Gene expression analysis of glioblastomas identifies the major molecular basis for the prognostic benefit of younger age
1 Department of Human Genetics, David Geffen School of Medicine, University of California Los Angeles, Los Angeles, California 90095-7088 USA
2 The Barrow Neurological Institute, St. Joseph's Hospital and Medical Center, Phoenix, Arizona 85013 USA
3 Department of Neurology, David Geffen School of Medicine, University of California Los Angeles, Los Angeles, California 90095-1769 USA
4 Department of Neurosurgery, David Geffen School of Medicine, University of California Los Angeles, Los Angeles, California 90095-6901 USA
5 Department of Biostatistics, David Geffen School of Medicine, University of California Los Angeles, Los Angeles, California 90095-1772 USA
6 Jonsson Comprehensive Cancer Center, University of California Los Angeles, Los Angeles, California 90095-1781 USA
BMC Medical Genomics 2008, 1:52 doi:10.1186/1755-8794-1-52Published: 21 October 2008
Glioblastomas are the most common primary brain tumour in adults. While the prognosis for patients is poor, gene expression profiling has detected signatures that can sub-classify GBMs relative to histopathology and clinical variables. One category of GBM defined by a gene expression signature is termed ProNeural (PN), and has substantially longer patient survival relative to other gene expression-based subtypes of GBMs. Age of onset is a major predictor of the length of patient survival where younger patients survive longer than older patients. The reason for this survival advantage has not been clear.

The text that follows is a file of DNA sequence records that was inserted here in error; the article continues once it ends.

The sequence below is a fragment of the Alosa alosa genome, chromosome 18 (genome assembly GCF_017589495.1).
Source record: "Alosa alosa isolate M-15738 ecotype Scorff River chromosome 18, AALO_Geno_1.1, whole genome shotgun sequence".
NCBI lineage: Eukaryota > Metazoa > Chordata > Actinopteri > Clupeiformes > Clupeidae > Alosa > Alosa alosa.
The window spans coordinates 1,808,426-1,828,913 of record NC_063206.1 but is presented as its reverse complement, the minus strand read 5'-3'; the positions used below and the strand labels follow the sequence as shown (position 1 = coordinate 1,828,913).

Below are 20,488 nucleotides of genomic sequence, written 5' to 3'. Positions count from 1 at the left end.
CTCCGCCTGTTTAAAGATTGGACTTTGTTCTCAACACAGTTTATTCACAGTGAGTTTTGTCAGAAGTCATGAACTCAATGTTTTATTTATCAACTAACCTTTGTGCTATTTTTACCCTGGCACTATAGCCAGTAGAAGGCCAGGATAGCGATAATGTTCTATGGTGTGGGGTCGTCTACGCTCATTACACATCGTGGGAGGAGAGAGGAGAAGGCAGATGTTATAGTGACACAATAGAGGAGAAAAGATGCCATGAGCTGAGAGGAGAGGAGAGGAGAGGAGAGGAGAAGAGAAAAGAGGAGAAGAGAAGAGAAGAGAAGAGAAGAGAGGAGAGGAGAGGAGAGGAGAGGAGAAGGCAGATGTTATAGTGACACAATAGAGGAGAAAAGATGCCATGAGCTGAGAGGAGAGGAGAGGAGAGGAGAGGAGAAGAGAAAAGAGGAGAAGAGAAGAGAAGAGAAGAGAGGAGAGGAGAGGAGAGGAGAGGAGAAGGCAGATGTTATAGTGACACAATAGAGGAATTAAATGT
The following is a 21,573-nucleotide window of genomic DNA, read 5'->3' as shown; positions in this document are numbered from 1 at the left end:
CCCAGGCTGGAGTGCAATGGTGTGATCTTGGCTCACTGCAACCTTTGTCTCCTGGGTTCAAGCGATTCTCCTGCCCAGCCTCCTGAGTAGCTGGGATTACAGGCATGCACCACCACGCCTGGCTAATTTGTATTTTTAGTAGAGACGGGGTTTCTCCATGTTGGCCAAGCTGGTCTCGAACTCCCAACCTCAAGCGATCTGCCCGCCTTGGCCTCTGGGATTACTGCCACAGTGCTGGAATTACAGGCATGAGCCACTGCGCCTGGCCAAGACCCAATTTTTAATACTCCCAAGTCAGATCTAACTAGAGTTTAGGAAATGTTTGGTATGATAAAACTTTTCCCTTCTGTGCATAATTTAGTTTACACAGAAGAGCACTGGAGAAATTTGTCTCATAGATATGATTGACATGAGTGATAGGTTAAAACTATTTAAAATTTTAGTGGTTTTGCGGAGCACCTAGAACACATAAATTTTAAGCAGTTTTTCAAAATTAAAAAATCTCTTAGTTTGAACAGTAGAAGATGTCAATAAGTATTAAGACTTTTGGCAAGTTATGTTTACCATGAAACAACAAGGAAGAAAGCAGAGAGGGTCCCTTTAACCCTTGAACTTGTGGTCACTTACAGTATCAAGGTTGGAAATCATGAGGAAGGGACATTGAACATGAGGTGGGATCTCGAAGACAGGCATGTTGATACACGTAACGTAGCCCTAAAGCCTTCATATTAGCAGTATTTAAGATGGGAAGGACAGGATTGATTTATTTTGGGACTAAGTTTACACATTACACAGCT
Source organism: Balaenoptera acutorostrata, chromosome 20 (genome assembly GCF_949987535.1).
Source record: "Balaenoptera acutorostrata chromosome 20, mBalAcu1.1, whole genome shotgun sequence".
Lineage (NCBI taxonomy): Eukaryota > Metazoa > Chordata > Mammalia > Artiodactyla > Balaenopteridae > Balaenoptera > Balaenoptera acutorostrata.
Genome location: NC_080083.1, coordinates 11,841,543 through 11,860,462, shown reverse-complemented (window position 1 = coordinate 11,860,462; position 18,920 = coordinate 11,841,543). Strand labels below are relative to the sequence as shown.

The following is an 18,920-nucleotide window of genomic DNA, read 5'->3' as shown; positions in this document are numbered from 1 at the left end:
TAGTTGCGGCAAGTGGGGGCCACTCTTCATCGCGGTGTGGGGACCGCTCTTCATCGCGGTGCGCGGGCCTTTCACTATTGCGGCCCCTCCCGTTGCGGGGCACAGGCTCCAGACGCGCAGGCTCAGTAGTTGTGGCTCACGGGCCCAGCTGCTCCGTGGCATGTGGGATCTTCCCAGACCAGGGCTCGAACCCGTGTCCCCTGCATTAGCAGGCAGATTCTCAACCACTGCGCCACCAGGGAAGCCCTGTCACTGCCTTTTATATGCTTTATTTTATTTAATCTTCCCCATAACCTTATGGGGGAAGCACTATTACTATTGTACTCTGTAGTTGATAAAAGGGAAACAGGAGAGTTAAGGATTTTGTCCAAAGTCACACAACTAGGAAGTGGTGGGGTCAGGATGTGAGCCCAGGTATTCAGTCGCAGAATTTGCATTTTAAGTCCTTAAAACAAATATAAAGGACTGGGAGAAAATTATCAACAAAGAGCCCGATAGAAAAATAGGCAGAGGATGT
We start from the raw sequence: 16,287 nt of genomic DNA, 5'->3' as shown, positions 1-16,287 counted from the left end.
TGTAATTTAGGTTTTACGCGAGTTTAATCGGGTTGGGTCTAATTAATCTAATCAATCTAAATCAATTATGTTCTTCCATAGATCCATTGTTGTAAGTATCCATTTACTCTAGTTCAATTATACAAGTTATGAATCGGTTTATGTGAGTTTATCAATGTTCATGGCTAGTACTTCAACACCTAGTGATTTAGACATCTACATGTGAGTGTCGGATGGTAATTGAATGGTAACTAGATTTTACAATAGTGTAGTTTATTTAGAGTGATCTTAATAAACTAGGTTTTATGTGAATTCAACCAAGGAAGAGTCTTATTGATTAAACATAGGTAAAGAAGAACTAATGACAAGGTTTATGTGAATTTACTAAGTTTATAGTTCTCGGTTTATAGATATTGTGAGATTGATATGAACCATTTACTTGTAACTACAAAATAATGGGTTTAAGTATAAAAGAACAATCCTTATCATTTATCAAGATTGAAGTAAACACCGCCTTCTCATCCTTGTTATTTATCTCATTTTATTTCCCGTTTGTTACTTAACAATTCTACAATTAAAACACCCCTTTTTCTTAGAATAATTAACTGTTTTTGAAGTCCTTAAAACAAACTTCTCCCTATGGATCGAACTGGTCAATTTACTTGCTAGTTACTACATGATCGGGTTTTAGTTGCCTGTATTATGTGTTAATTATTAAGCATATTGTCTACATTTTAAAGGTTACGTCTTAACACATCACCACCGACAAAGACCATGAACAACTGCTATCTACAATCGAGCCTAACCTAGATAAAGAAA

We collected 267 GBM CEL files and normalized them relative to other microarrays of the same Affymetrix platform. 377 probesets on U133A and U133 Plus 2.0 arrays were used in a gene voting strategy with 177 probesets of matching genes on older U95Av2 arrays. Kaplan-Meier curves and Cox proportional hazard analyses were applied in distinguishing survival differences between expression subtypes and age.
This meta-analysis of published data in addition to new data confirms the existence of four distinct GBM expression-signatures. Further, patients with PN subtype GBMs had longer survival, as expected. However, the age of the patient at diagnosis is not predictive of survival time when controlled for the PN subtype.
The survival benefit of younger age is nullified when patients are stratified by gene expression group. Thus, the main cause of the age effect in GBMs is the more frequent occurrence of PN GBMs in younger patients relative to older patients.